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Active speaker detection (ASD) and virtual cinematography (VC) can significantly improve the remote user experience of a video conference by automatically panning, tilting and zooming of a video conferencing camera: users subjectively rate an expert video cinematographer’s video significantly higher than unedited video. We describe a new automated ASD and VC that performs within 0.3 MOS of an expert cinematographer based on subjective ratings with a 1-5 scale.


Reconstructing a signal corrupted by impulsive noise is of high importance in several applications, including impulsive noise removal from images, audios and videos, and separating texts from images. Investigating this problem, in this paper we propose a new method to reconstruct a noise-corrupted signal where both signal and noise are sparse but in different domains. We apply our algorithm for impulsive noise (Salt-and-Pepper Noise (SPN) and Random-Valued Impulsive Noise (RVIN) removal from images and compare our results with other notable algorithms in the literature.


In this work we explore an overcomplete representation of
multiview imagery for the purpose of compression. We
present a rate-distortion (R-D) driven approach to decompose
multiview datasets into two additive parts which can
be interpreted as being the diffuse and specular components.
We apply different transforms to each component such that
the compressibility of input data is improved. We describe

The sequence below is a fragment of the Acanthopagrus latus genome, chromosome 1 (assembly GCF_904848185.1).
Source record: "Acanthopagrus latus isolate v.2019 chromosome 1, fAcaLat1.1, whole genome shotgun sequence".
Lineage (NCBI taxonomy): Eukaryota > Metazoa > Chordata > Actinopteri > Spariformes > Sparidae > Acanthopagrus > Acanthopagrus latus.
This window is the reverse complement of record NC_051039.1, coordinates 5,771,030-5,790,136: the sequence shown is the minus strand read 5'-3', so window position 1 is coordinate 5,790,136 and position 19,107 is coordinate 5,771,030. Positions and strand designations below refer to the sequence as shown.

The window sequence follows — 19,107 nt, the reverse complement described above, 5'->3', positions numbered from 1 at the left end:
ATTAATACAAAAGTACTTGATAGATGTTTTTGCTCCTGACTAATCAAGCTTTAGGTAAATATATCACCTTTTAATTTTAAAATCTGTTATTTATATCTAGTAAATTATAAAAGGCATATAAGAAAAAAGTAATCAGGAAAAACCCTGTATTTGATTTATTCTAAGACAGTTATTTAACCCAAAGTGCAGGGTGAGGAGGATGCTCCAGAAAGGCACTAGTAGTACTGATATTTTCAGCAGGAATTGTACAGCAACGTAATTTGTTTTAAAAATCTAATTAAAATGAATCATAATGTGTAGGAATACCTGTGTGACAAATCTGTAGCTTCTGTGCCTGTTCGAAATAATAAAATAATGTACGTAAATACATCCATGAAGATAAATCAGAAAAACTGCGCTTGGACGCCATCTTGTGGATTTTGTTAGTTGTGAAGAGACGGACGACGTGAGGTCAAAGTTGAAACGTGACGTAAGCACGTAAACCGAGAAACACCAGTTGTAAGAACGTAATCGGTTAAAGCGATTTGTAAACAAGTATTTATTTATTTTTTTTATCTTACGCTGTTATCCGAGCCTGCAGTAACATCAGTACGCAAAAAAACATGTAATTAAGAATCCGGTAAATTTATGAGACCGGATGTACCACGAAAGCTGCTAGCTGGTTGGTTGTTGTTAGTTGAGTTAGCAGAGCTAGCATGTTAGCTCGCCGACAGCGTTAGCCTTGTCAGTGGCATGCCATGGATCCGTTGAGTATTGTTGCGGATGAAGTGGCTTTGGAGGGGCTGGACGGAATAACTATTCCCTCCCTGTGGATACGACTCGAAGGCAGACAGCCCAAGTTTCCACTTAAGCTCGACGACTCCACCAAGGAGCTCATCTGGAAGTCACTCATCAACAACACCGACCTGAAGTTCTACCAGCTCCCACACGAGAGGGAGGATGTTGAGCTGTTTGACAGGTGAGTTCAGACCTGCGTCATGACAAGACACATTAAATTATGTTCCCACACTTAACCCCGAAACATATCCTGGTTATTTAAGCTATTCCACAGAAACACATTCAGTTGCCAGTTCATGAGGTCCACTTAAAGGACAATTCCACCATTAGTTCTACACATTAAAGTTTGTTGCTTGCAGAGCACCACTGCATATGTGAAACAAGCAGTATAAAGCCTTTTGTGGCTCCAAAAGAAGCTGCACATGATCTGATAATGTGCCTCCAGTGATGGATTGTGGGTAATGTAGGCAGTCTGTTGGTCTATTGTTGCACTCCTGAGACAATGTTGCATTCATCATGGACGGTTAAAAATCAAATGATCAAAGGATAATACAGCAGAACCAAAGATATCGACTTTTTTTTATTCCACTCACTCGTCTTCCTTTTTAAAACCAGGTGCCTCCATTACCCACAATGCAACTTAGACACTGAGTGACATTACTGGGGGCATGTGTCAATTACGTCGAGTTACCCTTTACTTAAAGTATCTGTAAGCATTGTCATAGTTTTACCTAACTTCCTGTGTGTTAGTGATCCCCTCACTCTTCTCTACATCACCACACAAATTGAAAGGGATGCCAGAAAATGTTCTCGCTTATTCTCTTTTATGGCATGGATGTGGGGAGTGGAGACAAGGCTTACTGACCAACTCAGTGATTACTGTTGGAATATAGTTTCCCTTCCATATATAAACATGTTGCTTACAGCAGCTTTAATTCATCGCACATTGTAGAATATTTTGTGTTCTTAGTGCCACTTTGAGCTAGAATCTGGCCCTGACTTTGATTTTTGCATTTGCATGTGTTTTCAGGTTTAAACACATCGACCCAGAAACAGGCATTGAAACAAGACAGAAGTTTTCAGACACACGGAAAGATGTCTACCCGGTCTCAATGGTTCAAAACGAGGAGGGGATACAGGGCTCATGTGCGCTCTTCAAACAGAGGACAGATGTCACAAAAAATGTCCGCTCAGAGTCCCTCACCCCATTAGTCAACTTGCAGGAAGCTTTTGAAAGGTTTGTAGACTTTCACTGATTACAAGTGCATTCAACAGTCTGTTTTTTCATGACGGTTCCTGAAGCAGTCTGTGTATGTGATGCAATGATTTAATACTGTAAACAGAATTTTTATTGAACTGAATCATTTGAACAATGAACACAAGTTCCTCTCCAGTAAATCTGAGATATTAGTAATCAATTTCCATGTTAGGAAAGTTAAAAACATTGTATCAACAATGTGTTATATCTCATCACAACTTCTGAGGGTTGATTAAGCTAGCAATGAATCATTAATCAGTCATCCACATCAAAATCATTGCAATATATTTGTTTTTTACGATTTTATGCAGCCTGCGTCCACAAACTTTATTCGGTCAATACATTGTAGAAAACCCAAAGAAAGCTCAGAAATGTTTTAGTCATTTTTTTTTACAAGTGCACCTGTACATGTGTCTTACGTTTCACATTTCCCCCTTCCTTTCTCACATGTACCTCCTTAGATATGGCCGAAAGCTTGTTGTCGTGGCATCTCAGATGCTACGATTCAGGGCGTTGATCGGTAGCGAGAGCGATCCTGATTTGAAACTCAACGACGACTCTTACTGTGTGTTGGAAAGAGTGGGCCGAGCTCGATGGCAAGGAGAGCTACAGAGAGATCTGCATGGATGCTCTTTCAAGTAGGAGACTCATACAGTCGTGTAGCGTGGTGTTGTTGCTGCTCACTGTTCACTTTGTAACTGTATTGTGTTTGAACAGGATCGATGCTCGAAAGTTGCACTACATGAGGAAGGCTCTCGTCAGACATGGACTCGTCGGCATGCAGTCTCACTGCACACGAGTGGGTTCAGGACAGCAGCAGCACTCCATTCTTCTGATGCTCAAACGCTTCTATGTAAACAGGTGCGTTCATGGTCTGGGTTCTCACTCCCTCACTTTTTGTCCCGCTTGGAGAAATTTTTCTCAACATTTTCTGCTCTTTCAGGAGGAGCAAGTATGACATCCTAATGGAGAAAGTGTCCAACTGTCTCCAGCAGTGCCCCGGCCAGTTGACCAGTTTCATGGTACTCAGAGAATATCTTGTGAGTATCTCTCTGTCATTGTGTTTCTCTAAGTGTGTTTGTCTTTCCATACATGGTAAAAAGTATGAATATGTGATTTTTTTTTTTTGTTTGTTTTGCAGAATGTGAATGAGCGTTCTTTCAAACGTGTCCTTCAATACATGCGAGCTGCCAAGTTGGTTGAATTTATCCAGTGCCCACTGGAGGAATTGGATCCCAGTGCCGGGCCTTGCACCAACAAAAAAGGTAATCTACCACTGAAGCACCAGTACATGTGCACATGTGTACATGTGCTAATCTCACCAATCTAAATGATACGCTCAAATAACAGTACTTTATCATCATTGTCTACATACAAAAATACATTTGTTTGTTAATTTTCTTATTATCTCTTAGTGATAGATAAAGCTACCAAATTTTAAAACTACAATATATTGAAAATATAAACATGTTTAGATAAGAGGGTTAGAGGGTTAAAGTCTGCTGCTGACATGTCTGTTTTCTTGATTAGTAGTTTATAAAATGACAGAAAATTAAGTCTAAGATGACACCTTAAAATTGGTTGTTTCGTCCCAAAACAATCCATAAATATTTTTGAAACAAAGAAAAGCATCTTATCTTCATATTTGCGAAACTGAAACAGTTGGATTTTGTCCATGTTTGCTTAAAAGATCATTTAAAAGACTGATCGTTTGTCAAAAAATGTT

a framework which performs the R-D optimized separation
in a registered domain to avoid the complexity of warping


In order to predict where humans look in a 3D immersive en- vironment, saliency can be computed using either 3D saliency models or view-based approaches (2D projection). In fact, building a 3D complete model is still a challenging task that is not investigated enough in the research field while 2D imag- ing approaches have been extensively studied and have shown solid performances.


Analysis of hand skeleton data can be used to understand patterns in manipulation and assembly tasks. This paper introduces a graphbased representation of hand skeleton data and proposes a method to perform unsupervised temporal segmentation of a sequence of subtasks in order to evaluate the efficiency of an assembly task. We explore the properties of different choices of hand graphs and their spectral decomposition. A comparative performance of these graphs is presented in the context of complex activity segmentation.